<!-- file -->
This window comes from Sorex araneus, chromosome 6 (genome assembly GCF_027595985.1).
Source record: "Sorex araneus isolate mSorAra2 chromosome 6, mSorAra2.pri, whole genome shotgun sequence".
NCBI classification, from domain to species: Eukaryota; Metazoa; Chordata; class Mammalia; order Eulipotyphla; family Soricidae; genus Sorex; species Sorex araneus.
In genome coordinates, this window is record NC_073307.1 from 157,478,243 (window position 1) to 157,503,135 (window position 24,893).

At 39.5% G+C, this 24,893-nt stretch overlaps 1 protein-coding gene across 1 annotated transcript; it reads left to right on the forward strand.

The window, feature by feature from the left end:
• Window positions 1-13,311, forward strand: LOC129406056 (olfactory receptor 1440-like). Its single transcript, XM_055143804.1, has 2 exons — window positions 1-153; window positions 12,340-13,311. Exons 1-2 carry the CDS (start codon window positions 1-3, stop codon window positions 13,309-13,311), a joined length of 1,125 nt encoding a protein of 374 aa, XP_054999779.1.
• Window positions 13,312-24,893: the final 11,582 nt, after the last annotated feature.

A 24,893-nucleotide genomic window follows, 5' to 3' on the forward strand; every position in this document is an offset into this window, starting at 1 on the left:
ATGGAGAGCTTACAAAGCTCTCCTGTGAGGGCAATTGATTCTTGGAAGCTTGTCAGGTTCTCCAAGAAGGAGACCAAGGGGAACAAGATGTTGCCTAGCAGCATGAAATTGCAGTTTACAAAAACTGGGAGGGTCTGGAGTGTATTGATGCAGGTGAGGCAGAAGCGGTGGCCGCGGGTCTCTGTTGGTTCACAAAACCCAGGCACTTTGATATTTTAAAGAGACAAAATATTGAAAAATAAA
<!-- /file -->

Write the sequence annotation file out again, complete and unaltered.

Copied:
This window comes from Sorex araneus, chromosome 6 (genome assembly GCF_027595985.1).
Source record: "Sorex araneus isolate mSorAra2 chromosome 6, mSorAra2.pri, whole genome shotgun sequence".
NCBI classification, from domain to species: Eukaryota; Metazoa; Chordata; class Mammalia; order Eulipotyphla; family Soricidae; genus Sorex; species Sorex araneus.
In genome coordinates, this window is record NC_073307.1 from 157,478,243 (window position 1) to 157,503,135 (window position 24,893).

At 39.5% G+C, this 24,893-nt stretch overlaps 1 protein-coding gene across 1 annotated transcript; it reads left to right on the forward strand.

The window, feature by feature from the left end:
• Window positions 1-13,311, forward strand: LOC129406056 (olfactory receptor 1440-like). Its single transcript, XM_055143804.1, has 2 exons — window positions 1-153; window positions 12,340-13,311. Exons 1-2 carry the CDS (start codon window positions 1-3, stop codon window positions 13,309-13,311), a joined length of 1,125 nt encoding a protein of 374 aa, XP_054999779.1.
• Window positions 13,312-24,893: the final 11,582 nt, after the last annotated feature.

A 24,893-nucleotide genomic window follows, 5' to 3' on the forward strand; every position in this document is an offset into this window, starting at 1 on the left:
ATGGAGAGCTTACAAAGCTCTCCTGTGAGGGCAATTGATTCTTGGAAGCTTGTCAGGTTCTCCAAGAAGGAGACCAAGGGGAACAAGATGTTGCCTAGCAGCATGAAATTGCAGTTTACAAAAACTGGGAGGGTCTGGAGTGTATTGATGCAGGTGAGGCAGAAGCGGTGGCCGCGGGTCTCTGTTGGTTCACAAAACCCAGGCACTTTGATATTTTAAAGAGACAAAATATTGAAAAATAAA